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BMW Motorcycle Campaign

As an advertising photographer I know that no matter how tight the layout, often it's only a starting point for the visuals. For Fallon's BMW campaign I brought along tungsten hot lights and a generator even though night or dusk shots were not called for in any of the layouts. Sure enough, as we were reviewing the last of the scouted locations, the creative director and I decided to add a shot of the bike on this perfect stretch of road - we needed to work fast in order get the last light left in the sky in the shot. After rigging a 1000 watt light to an outrigger arm at the back of the camera car and firing up the generator, we were able to have a constant light source traveling with us illuminating the bike keeping pace behind us. I shot 2 rolls of 1 second exposures (to streak the treetops moving by) on my stomach from the camera truck's tailgate dropped to its lowest level before we lost the light in the sky.

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BMW Motorcycle Campaign

For another shot in the BMW campaign, we were setting up on a dirt back-road lined with majestic old oaks. The bike was to pass close to me from behind (our biker was a great stunt rider from BMW who I was instructed to trust) while I shot film of the rider speeding away from me down the road. We did a few passes when Marc, the art director said, "wish we could get him in the air". That meant that we needed a ramp ideally around 20 feet long, at least 24 inches wide with a heavily textured surface, made of steel so as not to flex when the bike hit it going 35 - 40 mph and we needed it immediately. A quick look at our rental truck made me realize we had exactly that. I instructed my crew to detach the loading ramp of our rental truck and propped up the end with several large logs. We set up and adjusted the timing on the laser delay trigger for the camera shutter and shot several rolls of film of the bike airborne in the perfect spot.

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AT&T Wireless Campaign

An interesting technical problem presented itself when we were considering how to get a high overhead shot for an AT&T Wireless ad campaign. One of the ad layouts called for a bird's-eye view of a blurred police car speeding down a New York City street. The others included a construction site with a foreman and workers in motion, an assortment of ductwork laid out with moving workers taking inventory, and a delivery truck making a delivery at curbside with moving pedestrians on the sidewalk. For the New York City street shot, the camera had to be perfectly still to allow 1-second exposures free of visual obstructions (e.g., the support structure of a scissor lift). A cherry-picker was out – it would move even in the slightest breeze. The camera would have to be sent 40 feet up on its own to avoid movement caused by wind and people. We rented a jib crane and mounted the camera to it's head. I pre-focused the camera matching the distance the camera would be from the ground when aloft, attached a long air-release to the shutter, pivoted the crane arm up to a position we were able to duplicate each time and shot the job. A video camera was mounted next to the camera - its feed to our ground level monitor allowed us to frame the shot and direct the talent. With my feet on the ground, I was able to save my voice while directing crew and review the images with the creative director. Her reaction to the unconventional crane solution was, "simply elegant."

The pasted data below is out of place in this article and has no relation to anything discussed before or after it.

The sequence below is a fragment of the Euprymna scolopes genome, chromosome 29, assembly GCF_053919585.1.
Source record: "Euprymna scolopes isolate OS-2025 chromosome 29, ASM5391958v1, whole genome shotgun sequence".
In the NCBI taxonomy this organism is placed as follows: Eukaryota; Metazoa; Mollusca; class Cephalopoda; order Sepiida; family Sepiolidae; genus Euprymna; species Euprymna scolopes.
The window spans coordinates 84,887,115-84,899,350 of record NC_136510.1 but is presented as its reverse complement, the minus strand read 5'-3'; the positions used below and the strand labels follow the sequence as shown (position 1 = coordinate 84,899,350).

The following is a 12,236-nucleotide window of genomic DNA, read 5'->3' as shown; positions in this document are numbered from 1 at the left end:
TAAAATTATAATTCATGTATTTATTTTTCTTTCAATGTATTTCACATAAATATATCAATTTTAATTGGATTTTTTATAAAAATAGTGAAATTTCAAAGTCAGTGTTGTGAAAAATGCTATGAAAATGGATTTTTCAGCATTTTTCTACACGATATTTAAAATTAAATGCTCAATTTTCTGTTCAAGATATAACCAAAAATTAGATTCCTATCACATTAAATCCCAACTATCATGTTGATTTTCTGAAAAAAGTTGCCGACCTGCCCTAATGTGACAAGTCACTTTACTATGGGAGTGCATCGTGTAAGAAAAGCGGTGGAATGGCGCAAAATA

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  • One of my favorite experiences on assignment has to have been while working on an ad campaign for a new Kodak product. I was sent on location to create an image using this new product and I would be working alone - the only art direction given to me was that the images had to be food-related.
  • While driving around Alabama and Mississippi looking for good roadside eatery visuals, I ended up in Biloxi, Mississippi where I spied a handmade "Fresh Fish" sign mounted to a pier railing. The crude, particle board sign framed by a background of rapidly moving clouds and a sheen of the water in the foreground, had the all makings of a compelling composition.
  • As I set up the shot, a young boy approached me and watched. He asked why I was taking a picture of his sign and I told him it was kind of neat. When I asked what kind of fish he was selling, he told me, "all sorts."
  • After a pause, he asked if I wanted to buy some fish. I told him I would but I was traveling in a car with no place to cook it. We agreed that raw fish in a hot car wasn't a good idea. I continued working while he watched, and sensing his need to make a sale, I eventually asked if his sign was for sale. He lit up and said, "Yeah! I can make another one tonight and I'm almost done today anyway".
  • We agreed on $10.00, shook hands and I put the sign in my car - it hangs in my garage to this day.